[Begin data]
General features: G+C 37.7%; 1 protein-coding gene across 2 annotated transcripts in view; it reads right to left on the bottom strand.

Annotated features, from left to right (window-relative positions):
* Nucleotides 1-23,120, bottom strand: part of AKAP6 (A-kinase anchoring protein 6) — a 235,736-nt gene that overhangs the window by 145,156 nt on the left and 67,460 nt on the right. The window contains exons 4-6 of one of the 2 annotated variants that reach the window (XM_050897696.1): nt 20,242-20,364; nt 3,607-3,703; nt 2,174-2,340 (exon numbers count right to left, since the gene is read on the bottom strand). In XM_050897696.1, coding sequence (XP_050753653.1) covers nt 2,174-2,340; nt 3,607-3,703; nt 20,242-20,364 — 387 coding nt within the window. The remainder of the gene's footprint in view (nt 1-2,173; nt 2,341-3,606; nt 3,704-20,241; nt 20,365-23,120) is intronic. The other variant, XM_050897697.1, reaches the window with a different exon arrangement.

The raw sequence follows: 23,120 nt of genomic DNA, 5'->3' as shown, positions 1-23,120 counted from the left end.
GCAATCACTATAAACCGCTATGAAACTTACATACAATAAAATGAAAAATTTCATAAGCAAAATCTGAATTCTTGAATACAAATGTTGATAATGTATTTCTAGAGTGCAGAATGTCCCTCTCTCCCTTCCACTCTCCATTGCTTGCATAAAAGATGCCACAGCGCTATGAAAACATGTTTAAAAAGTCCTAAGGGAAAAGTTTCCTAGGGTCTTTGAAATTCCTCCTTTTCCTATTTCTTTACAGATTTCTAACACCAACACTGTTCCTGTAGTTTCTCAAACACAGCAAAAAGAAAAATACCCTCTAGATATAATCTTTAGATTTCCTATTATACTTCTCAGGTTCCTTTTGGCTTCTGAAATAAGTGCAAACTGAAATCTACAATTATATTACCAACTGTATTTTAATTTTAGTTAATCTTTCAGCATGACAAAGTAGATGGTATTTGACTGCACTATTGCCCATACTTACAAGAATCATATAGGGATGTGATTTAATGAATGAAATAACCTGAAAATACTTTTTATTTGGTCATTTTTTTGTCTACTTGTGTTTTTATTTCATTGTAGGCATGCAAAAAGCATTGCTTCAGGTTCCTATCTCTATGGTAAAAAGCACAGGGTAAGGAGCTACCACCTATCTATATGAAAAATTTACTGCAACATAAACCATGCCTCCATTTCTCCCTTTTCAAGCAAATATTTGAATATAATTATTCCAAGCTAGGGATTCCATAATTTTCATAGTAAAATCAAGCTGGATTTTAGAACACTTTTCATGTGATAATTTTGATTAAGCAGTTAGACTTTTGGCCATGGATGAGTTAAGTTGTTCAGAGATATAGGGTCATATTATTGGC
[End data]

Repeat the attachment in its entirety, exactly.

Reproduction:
General features: G+C 37.7%; 1 protein-coding gene across 2 annotated transcripts in view; it reads right to left on the bottom strand.

Annotated features, from left to right (window-relative positions):
* Nucleotides 1-23,120, bottom strand: part of AKAP6 (A-kinase anchoring protein 6) — a 235,736-nt gene that overhangs the window by 145,156 nt on the left and 67,460 nt on the right. The window contains exons 4-6 of one of the 2 annotated variants that reach the window (XM_050897696.1): nt 20,242-20,364; nt 3,607-3,703; nt 2,174-2,340 (exon numbers count right to left, since the gene is read on the bottom strand). In XM_050897696.1, coding sequence (XP_050753653.1) covers nt 2,174-2,340; nt 3,607-3,703; nt 20,242-20,364 — 387 coding nt within the window. The remainder of the gene's footprint in view (nt 1-2,173; nt 2,341-3,606; nt 3,704-20,241; nt 20,365-23,120) is intronic. The other variant, XM_050897697.1, reaches the window with a different exon arrangement.

The raw sequence follows: 23,120 nt of genomic DNA, 5'->3' as shown, positions 1-23,120 counted from the left end.
GCAATCACTATAAACCGCTATGAAACTTACATACAATAAAATGAAAAATTTCATAAGCAAAATCTGAATTCTTGAATACAAATGTTGATAATGTATTTCTAGAGTGCAGAATGTCCCTCTCTCCCTTCCACTCTCCATTGCTTGCATAAAAGATGCCACAGCGCTATGAAAACATGTTTAAAAAGTCCTAAGGGAAAAGTTTCCTAGGGTCTTTGAAATTCCTCCTTTTCCTATTTCTTTACAGATTTCTAACACCAACACTGTTCCTGTAGTTTCTCAAACACAGCAAAAAGAAAAATACCCTCTAGATATAATCTTTAGATTTCCTATTATACTTCTCAGGTTCCTTTTGGCTTCTGAAATAAGTGCAAACTGAAATCTACAATTATATTACCAACTGTATTTTAATTTTAGTTAATCTTTCAGCATGACAAAGTAGATGGTATTTGACTGCACTATTGCCCATACTTACAAGAATCATATAGGGATGTGATTTAATGAATGAAATAACCTGAAAATACTTTTTATTTGGTCATTTTTTTGTCTACTTGTGTTTTTATTTCATTGTAGGCATGCAAAAAGCATTGCTTCAGGTTCCTATCTCTATGGTAAAAAGCACAGGGTAAGGAGCTACCACCTATCTATATGAAAAATTTACTGCAACATAAACCATGCCTCCATTTCTCCCTTTTCAAGCAAATATTTGAATATAATTATTCCAAGCTAGGGATTCCATAATTTTCATAGTAAAATCAAGCTGGATTTTAGAACACTTTTCATGTGATAATTTTGATTAAGCAGTTAGACTTTTGGCCATGGATGAGTTAAGTTGTTCAGAGATATAGGGTCATATTATTGGC